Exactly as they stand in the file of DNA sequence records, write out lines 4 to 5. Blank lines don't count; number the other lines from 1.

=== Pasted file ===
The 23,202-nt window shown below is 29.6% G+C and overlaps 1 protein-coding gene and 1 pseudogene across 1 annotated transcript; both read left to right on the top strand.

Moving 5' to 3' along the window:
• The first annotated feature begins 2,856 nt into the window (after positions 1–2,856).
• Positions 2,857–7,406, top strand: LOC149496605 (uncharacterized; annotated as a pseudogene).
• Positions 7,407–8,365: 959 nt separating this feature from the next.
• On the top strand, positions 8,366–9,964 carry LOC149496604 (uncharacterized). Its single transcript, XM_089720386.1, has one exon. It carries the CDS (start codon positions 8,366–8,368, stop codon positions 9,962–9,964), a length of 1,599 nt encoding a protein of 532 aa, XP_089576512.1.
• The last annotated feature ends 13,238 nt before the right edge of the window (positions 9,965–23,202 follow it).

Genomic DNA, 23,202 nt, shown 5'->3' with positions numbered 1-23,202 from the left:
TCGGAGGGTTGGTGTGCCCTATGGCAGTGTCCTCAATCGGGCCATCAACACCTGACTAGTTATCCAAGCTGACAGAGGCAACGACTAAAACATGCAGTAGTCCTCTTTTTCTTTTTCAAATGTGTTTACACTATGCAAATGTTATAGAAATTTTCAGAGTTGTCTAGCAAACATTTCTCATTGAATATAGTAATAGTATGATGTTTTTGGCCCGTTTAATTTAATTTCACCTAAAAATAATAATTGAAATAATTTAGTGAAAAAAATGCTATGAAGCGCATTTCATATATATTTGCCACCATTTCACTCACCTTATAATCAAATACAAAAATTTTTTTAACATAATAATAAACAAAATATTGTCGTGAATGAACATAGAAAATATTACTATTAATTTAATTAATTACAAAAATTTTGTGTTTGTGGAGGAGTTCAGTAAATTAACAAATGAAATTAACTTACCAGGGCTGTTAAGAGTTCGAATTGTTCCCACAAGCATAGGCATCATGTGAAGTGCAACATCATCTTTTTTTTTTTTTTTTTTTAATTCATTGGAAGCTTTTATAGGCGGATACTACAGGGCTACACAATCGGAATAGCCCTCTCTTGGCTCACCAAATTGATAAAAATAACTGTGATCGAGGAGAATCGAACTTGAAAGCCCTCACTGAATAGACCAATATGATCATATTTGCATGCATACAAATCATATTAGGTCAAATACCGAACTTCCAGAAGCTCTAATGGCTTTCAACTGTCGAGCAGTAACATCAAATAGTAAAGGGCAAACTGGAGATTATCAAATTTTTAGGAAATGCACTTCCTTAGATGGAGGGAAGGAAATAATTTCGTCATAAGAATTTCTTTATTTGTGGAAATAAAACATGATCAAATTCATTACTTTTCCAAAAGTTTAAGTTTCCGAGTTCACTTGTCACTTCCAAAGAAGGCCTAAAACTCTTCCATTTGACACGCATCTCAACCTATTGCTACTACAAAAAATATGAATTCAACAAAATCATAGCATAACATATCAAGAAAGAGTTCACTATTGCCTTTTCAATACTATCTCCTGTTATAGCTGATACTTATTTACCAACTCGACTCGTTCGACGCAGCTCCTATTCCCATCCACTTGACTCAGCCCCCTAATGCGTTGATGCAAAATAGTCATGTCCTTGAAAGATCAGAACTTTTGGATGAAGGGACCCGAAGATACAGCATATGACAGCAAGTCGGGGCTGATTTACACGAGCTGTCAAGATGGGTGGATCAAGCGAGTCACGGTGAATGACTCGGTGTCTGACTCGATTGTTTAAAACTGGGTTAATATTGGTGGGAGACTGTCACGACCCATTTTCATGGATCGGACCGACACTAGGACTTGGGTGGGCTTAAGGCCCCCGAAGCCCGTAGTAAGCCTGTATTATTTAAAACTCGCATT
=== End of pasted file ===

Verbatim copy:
• Positions 2,857–7,406, top strand: LOC149496605 (uncharacterized; annotated as a pseudogene).
• Positions 7,407–8,365: 959 nt separating this feature from the next.